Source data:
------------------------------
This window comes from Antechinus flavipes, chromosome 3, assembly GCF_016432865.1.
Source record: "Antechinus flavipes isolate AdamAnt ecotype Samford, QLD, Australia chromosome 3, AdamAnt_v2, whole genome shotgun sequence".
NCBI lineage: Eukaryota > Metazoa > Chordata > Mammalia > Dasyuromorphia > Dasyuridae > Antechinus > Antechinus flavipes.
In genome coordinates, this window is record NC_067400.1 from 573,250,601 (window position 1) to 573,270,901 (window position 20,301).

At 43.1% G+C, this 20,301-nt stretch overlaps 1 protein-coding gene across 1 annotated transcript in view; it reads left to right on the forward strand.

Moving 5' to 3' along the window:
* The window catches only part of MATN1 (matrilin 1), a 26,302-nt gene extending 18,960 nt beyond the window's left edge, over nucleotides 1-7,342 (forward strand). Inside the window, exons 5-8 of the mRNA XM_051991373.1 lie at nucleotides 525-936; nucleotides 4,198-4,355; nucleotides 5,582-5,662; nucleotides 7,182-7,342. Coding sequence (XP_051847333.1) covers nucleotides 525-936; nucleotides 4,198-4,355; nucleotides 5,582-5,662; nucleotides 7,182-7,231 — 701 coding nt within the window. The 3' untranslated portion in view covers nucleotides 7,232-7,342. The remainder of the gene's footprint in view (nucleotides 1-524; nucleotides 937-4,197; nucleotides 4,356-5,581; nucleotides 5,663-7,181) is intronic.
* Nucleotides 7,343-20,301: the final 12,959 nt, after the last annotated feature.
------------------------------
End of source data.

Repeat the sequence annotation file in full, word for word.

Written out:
This window comes from Antechinus flavipes, chromosome 3, assembly GCF_016432865.1.
Source record: "Antechinus flavipes isolate AdamAnt ecotype Samford, QLD, Australia chromosome 3, AdamAnt_v2, whole genome shotgun sequence".
NCBI lineage: Eukaryota > Metazoa > Chordata > Mammalia > Dasyuromorphia > Dasyuridae > Antechinus > Antechinus flavipes.
In genome coordinates, this window is record NC_067400.1 from 573,250,601 (window position 1) to 573,270,901 (window position 20,301).

At 43.1% G+C, this 20,301-nt stretch overlaps 1 protein-coding gene across 1 annotated transcript in view; it reads left to right on the forward strand.

Moving 5' to 3' along the window:
* The window catches only part of MATN1 (matrilin 1), a 26,302-nt gene extending 18,960 nt beyond the window's left edge, over nucleotides 1-7,342 (forward strand). Inside the window, exons 5-8 of the mRNA XM_051991373.1 lie at nucleotides 525-936; nucleotides 4,198-4,355; nucleotides 5,582-5,662; nucleotides 7,182-7,342. Coding sequence (XP_051847333.1) covers nucleotides 525-936; nucleotides 4,198-4,355; nucleotides 5,582-5,662; nucleotides 7,182-7,231 — 701 coding nt within the window. The 3' untranslated portion in view covers nucleotides 7,232-7,342. The remainder of the gene's footprint in view (nucleotides 1-524; nucleotides 937-4,197; nucleotides 4,356-5,581; nucleotides 5,663-7,181) is intronic.
* Nucleotides 7,343-20,301: the final 12,959 nt, after the last annotated feature.